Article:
Plantar Fasciitis is an inflammation of the plantar fascia, a thick fibrous band of tissue at the bottom of the foot, which runs from the heel to the base of the toes. When placed under too much stress, the plantar fascia stretches too far and tears. It is an overuse injury commonly caused by excessive pronation (flat feet), rigid feet (high arched feet), poor foot biomechanics, poor footwear, muscle tightness and muscle weakness. Taping with the low dye method helps support the fascia allowing sufferers to walk without pain. It is an effective short term solution to the problem, but for a long-term fix, physiotherapy to improve muscle length and strength, and podiatry with custom moulded orthotics are often required.

Skin Preparation

Make sure your skin is clean of oils and creams. The taped area should be clean-shaven – just below mid-shin level to the ankle joint for ankle taping, and 5cm above and below the patella for kneecap taping. For long periods of taping, hypoallergenic adhesive fabric is often used underneath sports tape to provide a base to which the tape can better adhere as well as prevent skin damage from the tapes adhesive. Occasionally, protective film barriers may also be required to protect the skin from the adhesive.

Sport & Spinal Physiotherapy has a wide range of sports tape, adhesive fabric and protective films for all your taping needs.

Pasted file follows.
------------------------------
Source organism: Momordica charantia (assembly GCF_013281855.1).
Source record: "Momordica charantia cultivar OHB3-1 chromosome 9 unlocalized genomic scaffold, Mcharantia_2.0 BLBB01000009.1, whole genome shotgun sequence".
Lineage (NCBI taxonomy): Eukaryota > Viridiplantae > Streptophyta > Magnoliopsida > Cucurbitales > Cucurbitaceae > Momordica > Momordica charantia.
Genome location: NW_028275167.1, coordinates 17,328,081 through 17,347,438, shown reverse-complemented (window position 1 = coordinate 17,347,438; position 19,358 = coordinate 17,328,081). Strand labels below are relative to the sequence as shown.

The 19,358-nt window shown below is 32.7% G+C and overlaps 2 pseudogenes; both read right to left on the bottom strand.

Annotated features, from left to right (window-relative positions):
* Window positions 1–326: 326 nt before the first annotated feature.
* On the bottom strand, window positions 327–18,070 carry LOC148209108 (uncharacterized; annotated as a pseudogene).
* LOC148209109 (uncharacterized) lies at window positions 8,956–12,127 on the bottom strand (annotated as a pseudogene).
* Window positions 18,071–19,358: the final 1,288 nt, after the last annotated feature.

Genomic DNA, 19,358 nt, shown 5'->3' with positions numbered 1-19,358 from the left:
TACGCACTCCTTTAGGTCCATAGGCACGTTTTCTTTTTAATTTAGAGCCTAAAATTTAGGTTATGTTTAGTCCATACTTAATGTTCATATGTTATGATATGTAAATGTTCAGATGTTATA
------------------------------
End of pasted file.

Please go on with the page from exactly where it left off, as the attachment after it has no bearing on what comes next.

Ankle Brace Netball injury

Generally taping provides greater stability than braces. Taping is always the method of choice for anterior knee pain and for the first few weeks after returning to sport after an ankle sprain. Braces can also be used with tape post ankle sprain for extra support if required.

If your ankle sprain is severe you may have recurrent instability that will require ongoing support during sport. Taping provides good support but can be expensive if used extensively. Ankle braces are more cost effective in the long run and are a good option for training whilst you may still opt to tape for games.

Tape Application

If you are experiencing anterior knee pain during activities of normal living such as walking or going up and down stairs, then you should tape your kneecap joint for all your waking hours. The greatest support for tape occurs in the immediate 15-20 minutes after taping, so try taping any ankle injuries just before your warm up.